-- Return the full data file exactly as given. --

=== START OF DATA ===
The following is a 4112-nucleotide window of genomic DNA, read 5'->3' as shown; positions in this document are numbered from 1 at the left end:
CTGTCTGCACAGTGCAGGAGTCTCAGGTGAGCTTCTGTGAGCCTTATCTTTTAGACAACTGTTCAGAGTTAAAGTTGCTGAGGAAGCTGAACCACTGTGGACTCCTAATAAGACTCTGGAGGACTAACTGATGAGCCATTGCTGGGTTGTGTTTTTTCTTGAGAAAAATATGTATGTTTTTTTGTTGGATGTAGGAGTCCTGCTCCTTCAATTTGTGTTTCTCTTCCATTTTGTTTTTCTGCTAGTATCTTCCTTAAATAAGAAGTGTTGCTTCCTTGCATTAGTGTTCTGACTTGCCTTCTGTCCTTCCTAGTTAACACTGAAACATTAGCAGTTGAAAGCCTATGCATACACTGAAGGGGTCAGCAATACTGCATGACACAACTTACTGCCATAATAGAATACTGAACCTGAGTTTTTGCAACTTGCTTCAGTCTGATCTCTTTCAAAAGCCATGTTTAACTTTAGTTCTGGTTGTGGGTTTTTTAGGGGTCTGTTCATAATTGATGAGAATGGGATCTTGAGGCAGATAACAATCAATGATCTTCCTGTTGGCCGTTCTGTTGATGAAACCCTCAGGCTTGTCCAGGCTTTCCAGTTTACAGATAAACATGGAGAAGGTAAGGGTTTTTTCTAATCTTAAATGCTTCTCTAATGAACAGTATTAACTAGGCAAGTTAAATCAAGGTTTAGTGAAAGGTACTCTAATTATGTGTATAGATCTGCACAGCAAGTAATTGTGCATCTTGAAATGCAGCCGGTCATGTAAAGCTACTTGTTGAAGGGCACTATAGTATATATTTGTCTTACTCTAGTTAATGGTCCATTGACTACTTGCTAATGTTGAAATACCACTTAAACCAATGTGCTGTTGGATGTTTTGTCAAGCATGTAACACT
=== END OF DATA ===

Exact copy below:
The following is a 4112-nucleotide window of genomic DNA, read 5'->3' as shown; positions in this document are numbered from 1 at the left end:
CTGTCTGCACAGTGCAGGAGTCTCAGGTGAGCTTCTGTGAGCCTTATCTTTTAGACAACTGTTCAGAGTTAAAGTTGCTGAGGAAGCTGAACCACTGTGGACTCCTAATAAGACTCTGGAGGACTAACTGATGAGCCATTGCTGGGTTGTGTTTTTTCTTGAGAAAAATATGTATGTTTTTTTGTTGGATGTAGGAGTCCTGCTCCTTCAATTTGTGTTTCTCTTCCATTTTGTTTTTCTGCTAGTATCTTCCTTAAATAAGAAGTGTTGCTTCCTTGCATTAGTGTTCTGACTTGCCTTCTGTCCTTCCTAGTTAACACTGAAACATTAGCAGTTGAAAGCCTATGCATACACTGAAGGGGTCAGCAATACTGCATGACACAACTTACTGCCATAATAGAATACTGAACCTGAGTTTTTGCAACTTGCTTCAGTCTGATCTCTTTCAAAAGCCATGTTTAACTTTAGTTCTGGTTGTGGGTTTTTTAGGGGTCTGTTCATAATTGATGAGAATGGGATCTTGAGGCAGATAACAATCAATGATCTTCCTGTTGGCCGTTCTGTTGATGAAACCCTCAGGCTTGTCCAGGCTTTCCAGTTTACAGATAAACATGGAGAAGGTAAGGGTTTTTTCTAATCTTAAATGCTTCTCTAATGAACAGTATTAACTAGGCAAGTTAAATCAAGGTTTAGTGAAAGGTACTCTAATTATGTGTATAGATCTGCACAGCAAGTAATTGTGCATCTTGAAATGCAGCCGGTCATGTAAAGCTACTTGTTGAAGGGCACTATAGTATATATTTGTCTTACTCTAGTTAATGGTCCATTGACTACTTGCTAATGTTGAAATACCACTTAAACCAATGTGCTGTTGGATGTTTTGTCAAGCATGTAACACT